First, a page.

My wife Diana and I were married New York City teachers back in 1969, when we planned an extended European honeymoon trip during our two-month summer vacation. After considering various transportation options for leisurely traveling throughout the continent, we decided to buy a new (and reasonably-priced) automobile in Europe, see the sights and then have the car shipped home to Far Rockaway, Queens.
We visited a local Volkswagen dealer in early June, paid for a bright-red 1969 Karmann Ghia convertible and picked it up the following month at the VW factory in Osnabruck, Germany.
I served in the army and was stationed in Germany some years earlier, so we started our sightseeing there before going on to France, Holland, Belgium, Austria, Yugoslavia (where I received a speeding ticket and paid on the spot), Switzerland, Italy and Spain.
Our Ghia turned out to be an excellent choice; economical, reliable and so much fun to drive that we kept it for the next quarter-century, when I was seduced by a sporty red 1984 Honda CRX.
The Volkswagen Karmann Ghia is a sports car marketed as 2 + 2 coupe (1955–1974) and convertible (1957–1974). Internally designated the Type 14, the Karmann Ghia
combined the chassis and mechanicals of the Type 1 (Beetle) with styling by Luigi Segre of the Italian carrozzeria Ghia, and hand-built bodywork by the German coach builder Karmann. The Type 14 debuted in October 1953 at the Paris Auto Show. In 1955, the first Type 14’s were manufactured in Osnabruck, Germany. Public reaction to the Type 14 exceeded expectations and more than 10,000 were sold in the first year.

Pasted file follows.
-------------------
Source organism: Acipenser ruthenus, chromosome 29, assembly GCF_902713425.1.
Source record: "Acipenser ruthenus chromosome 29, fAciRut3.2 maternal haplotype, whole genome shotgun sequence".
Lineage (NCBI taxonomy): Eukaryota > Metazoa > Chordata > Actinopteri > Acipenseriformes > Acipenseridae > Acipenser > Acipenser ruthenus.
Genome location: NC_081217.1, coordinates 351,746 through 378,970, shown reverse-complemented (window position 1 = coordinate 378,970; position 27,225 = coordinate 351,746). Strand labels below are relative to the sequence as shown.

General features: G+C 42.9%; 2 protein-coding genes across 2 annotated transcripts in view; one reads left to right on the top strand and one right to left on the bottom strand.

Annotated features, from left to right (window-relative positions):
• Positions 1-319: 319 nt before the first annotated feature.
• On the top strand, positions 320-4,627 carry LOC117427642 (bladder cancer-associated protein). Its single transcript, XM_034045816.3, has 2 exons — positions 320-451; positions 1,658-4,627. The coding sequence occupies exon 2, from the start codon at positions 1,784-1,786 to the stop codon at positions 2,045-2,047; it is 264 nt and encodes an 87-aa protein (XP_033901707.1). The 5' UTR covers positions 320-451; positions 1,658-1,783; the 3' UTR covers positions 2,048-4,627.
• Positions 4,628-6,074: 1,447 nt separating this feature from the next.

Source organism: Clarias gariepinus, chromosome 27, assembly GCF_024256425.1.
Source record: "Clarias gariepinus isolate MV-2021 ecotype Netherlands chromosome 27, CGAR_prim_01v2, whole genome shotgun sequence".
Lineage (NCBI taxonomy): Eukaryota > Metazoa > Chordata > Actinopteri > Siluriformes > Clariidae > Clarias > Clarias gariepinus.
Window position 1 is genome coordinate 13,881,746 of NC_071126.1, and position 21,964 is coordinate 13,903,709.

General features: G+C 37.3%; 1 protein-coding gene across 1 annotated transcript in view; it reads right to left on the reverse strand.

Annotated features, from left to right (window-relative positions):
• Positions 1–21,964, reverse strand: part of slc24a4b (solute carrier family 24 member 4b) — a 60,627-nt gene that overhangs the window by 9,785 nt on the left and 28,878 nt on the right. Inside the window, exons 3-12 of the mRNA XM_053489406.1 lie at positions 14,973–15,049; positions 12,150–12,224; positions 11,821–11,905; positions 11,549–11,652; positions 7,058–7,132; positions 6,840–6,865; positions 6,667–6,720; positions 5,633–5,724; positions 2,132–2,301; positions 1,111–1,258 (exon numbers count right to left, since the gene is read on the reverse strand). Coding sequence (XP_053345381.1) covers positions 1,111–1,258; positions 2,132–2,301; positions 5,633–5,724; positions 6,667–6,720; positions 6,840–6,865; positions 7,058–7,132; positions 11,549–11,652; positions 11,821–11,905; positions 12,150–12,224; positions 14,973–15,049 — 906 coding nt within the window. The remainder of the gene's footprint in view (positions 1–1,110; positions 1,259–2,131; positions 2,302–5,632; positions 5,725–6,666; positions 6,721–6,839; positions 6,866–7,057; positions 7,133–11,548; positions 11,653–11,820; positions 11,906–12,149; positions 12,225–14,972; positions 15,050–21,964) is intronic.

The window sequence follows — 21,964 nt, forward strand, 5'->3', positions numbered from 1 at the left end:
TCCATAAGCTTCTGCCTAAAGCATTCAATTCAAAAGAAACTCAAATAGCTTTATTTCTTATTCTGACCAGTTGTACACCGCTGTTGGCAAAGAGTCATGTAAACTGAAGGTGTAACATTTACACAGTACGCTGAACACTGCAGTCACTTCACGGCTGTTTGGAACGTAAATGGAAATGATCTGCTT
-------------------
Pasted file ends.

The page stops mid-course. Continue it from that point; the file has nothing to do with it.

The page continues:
In contrast to the Beetle’s machine-welded body with bolt-on fenders, the Karmann Ghia’s body panels were butt-welded, hand-shaped and smoothed with pewter in a time-consuming process commensurate with higher-end vehicles, resulting in the Karmann Ghia’s higher price.
In August 1957, Volkswagen introduced a convertible version of the Karmann Ghia. Exterior changes in 1961 included wider and finned front grilles, taller and more rounded rear taillights and headlights relocated to a higher position.
In 1970, larger taillights integrated the reverse lights and larger wrap-around turn signals. Still larger and wider taillights increased side visibility. In 1972, large square-section bumpers replaced the smooth round originals. For the USA model only, 1973 modifications mandated by the National Highway Traffic Safety Administration included an energy-absorbing bumpers and a carpeted package shelf that replaced the narrow rear seat.
Nearly 500,000 Karmann Ghias were produced until late 1974, when it was superseded by the Porsche 914 and the Golf/Rabbit Scirocco.
I’ve owned a ’47 Ford coupe, ’53 Chevrolet convertible, ’59 Buick LeSabre convertible, ’73 Buick Riviera sedan, ‘84 Honda CRX, ’84 Dodge Caravan, ’90 Honda CRX, ’98 Dodge Caravan and a ’16 Honda HR-V, but my overall favorite—hands down—was my delightfully driveable 1969 Karmann Ghia convertible.
—Rod Rogers, reader submission